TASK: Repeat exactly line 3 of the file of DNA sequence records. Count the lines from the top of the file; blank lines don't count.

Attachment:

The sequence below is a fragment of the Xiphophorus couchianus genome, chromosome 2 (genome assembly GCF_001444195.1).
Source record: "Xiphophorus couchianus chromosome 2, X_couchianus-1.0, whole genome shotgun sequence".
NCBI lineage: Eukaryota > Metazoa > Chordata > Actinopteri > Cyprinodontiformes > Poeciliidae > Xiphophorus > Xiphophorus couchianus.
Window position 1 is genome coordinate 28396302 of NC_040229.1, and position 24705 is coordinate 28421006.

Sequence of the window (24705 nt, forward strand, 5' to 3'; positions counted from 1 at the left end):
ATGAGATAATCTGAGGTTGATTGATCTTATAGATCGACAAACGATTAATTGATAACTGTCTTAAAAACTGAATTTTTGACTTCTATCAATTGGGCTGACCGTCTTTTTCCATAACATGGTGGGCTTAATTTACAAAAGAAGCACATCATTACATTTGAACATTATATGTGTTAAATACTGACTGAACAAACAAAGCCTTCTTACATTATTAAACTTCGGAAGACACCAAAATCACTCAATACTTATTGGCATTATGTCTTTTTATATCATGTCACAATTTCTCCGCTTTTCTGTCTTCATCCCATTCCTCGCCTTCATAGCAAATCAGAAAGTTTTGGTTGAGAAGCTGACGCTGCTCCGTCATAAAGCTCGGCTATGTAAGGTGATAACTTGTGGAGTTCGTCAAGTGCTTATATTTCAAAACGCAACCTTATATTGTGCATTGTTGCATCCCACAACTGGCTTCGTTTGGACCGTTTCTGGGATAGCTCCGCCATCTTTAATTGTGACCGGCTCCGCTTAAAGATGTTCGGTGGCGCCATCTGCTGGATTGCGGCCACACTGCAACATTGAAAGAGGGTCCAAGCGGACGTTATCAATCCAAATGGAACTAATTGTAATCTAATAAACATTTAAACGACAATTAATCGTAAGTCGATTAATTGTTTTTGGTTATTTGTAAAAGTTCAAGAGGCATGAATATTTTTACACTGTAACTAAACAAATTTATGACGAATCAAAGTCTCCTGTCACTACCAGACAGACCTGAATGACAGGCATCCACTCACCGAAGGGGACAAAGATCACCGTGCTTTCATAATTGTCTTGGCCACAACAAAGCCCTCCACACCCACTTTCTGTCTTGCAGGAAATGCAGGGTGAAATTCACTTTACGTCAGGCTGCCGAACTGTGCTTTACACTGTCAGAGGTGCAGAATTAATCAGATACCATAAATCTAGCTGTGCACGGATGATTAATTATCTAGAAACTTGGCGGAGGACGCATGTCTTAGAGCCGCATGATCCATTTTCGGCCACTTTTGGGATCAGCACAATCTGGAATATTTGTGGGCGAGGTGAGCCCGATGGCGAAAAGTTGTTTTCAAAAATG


NCBI lineage: Eukaryota > Metazoa > Chordata > Actinopteri > Cyprinodontiformes > Poeciliidae > Xiphophorus > Xiphophorus couchianus.